Lavender - Calm
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Lavender Oh Lavender Goddess your fragrance that adorns. Peaceful slumber and virtuous innocence, purity, peace shall you be blessed with. The Only thing that comes in the way is your thoughts. Free and Calm Thy mind and surrender to sweet love.
Lavendula officinalis, Lavender is an aromatic perennial evergreen shrub. Its woody stems bear lavender or purple flowers from late spring to early autumn, although there are varieties with blossoms of white or pink. Lavender is native to the Mediterranean, but now cultivated in cool-winter, dry-summer areas in Europe and the Western United States.
The use of Lavender goes back thousands of years, with the first recorded uses by the Egyptians during the mummification process. Both the Greeks and the Romans had many uses for it, the most popular being for bathing, cooking, as an ingredient in perfume. Lavender was used as an after-bath perfume by the Romans, who gave the herb its name from the Latin lavare, to wash. During the Great Plague of 1665, grave robbers would wash their hands in a concoction called Four Thieves Vinegar, which contained lavender, wormwood, rue, sage, mint, and rosemary, and vinegar; to keep strong.
In Europe, lavender’s protective, love-inducing, and relaxing properties helped commoners to kings. Charles VI of France, for instance, demanded that his pillow always contain lavender so he could get a good night’s sleep, and Queen Elizabeth I of England required fresh lavender in the vases at her table every day of the year. Lavender wasn’t limited to the wealthy, though. It was used among wealthy and poor alike to scent bed linens and clothing. It was hung above the door to protect against evil spirits and added to the bath to drive evil spirits and demons from cranky children and to rejuvenate adults.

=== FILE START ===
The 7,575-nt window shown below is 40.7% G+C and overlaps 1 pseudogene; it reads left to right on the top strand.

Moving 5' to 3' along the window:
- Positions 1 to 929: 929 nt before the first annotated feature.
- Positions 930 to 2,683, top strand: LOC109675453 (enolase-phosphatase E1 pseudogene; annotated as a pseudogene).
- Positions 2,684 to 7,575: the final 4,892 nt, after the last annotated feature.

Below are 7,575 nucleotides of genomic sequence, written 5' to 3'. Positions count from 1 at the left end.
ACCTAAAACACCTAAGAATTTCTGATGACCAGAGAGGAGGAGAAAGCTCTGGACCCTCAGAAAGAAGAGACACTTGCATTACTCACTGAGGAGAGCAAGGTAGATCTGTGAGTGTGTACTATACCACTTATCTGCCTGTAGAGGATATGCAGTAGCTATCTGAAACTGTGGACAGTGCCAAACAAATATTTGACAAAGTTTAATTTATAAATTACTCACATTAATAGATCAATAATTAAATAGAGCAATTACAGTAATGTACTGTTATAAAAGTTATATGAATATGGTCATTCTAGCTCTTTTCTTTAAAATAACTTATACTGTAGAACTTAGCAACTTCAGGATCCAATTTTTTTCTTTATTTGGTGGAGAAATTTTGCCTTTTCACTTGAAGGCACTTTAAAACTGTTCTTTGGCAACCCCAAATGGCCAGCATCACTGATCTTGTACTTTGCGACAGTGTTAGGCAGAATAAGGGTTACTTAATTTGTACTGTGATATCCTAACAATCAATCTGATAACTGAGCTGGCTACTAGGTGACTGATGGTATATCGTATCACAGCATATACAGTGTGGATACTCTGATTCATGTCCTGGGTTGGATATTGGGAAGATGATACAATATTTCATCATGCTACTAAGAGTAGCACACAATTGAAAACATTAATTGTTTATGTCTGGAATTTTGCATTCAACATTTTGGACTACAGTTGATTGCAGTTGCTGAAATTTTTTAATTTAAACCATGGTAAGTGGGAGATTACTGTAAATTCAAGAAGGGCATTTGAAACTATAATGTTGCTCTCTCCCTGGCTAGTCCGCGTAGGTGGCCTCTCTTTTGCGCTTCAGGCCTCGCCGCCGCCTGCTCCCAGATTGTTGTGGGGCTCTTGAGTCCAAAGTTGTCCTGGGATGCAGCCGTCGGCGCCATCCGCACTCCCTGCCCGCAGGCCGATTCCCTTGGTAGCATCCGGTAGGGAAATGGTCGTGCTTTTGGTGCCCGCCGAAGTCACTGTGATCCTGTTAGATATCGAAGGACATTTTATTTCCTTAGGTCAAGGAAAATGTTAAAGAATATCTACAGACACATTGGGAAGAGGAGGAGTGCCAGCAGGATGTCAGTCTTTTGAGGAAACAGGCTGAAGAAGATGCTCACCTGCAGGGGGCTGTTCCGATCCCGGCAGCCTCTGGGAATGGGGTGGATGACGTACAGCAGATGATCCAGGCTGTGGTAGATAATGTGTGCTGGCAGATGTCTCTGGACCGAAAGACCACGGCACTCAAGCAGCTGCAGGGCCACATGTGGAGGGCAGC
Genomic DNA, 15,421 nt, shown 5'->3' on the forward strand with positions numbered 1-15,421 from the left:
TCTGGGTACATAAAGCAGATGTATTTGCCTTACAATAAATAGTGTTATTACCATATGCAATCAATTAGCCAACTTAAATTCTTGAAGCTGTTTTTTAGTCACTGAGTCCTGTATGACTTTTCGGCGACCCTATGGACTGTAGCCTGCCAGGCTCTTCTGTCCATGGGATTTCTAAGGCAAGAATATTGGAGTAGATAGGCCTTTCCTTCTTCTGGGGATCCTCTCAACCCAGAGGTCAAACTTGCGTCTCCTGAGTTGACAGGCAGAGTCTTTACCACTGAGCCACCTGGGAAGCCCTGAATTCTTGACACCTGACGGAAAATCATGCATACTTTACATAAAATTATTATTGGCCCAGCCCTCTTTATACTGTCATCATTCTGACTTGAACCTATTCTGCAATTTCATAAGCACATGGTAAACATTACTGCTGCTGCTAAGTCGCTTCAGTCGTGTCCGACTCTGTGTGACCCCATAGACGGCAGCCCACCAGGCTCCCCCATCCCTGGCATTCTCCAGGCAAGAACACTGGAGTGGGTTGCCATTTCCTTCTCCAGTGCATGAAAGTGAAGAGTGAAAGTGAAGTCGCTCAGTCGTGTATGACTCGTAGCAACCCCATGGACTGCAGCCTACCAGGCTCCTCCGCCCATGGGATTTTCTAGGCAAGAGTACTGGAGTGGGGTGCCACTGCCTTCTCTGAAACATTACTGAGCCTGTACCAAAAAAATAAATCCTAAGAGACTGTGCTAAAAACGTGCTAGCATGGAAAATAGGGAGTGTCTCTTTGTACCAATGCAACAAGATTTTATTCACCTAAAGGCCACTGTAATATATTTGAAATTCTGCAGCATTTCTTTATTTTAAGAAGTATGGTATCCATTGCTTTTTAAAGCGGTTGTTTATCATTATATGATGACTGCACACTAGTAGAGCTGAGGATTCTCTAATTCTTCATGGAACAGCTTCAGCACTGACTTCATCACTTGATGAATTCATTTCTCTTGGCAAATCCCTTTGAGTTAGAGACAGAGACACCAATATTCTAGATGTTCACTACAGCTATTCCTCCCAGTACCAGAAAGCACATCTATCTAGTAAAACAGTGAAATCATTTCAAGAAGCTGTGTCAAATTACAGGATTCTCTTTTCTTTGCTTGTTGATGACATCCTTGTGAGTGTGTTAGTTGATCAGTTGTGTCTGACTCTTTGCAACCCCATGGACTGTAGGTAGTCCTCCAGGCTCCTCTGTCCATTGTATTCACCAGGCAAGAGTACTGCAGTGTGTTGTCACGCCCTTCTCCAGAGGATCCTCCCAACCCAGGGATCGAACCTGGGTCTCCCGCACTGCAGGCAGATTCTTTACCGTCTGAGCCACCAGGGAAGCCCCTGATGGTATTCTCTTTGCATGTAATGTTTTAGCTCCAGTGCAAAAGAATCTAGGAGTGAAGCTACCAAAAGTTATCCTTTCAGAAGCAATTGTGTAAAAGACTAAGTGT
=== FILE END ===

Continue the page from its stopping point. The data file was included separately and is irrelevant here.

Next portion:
Even the church made use of lavender as a strewing herb during holy festivals, particularly around Midsummer’s Eve. English monks grew Lavender in their gardens to rejuvenate themselves.
TYPICAL USES PREPARATIONS
Teas, tinctures, Essential Oils, Aromatherapy, PotPourri, and added to baked goods and Baths. Cosmetically it has a multitude of uses and can be included in ointments/ Salves.
Love, Protection, Sleep, Virtue, Innocence, Longevity, Purification, Happiness, Peace
Folklore tells that a mixture of lavender, mugwort, chamomile, and rose petals will attract sprites, fairies, brownies, and elves.
Due to Canadian Governmental Compliance Laws for Natural Health Products I am unable at this moment to share the medicinal benefits.
There have been scientific studies and historical documentation of the health benefits of Lavender, should you have a interest to learn more on the medicinal properties of Lavender, there is a vast amount of rich information and resources online for you to freely explore.
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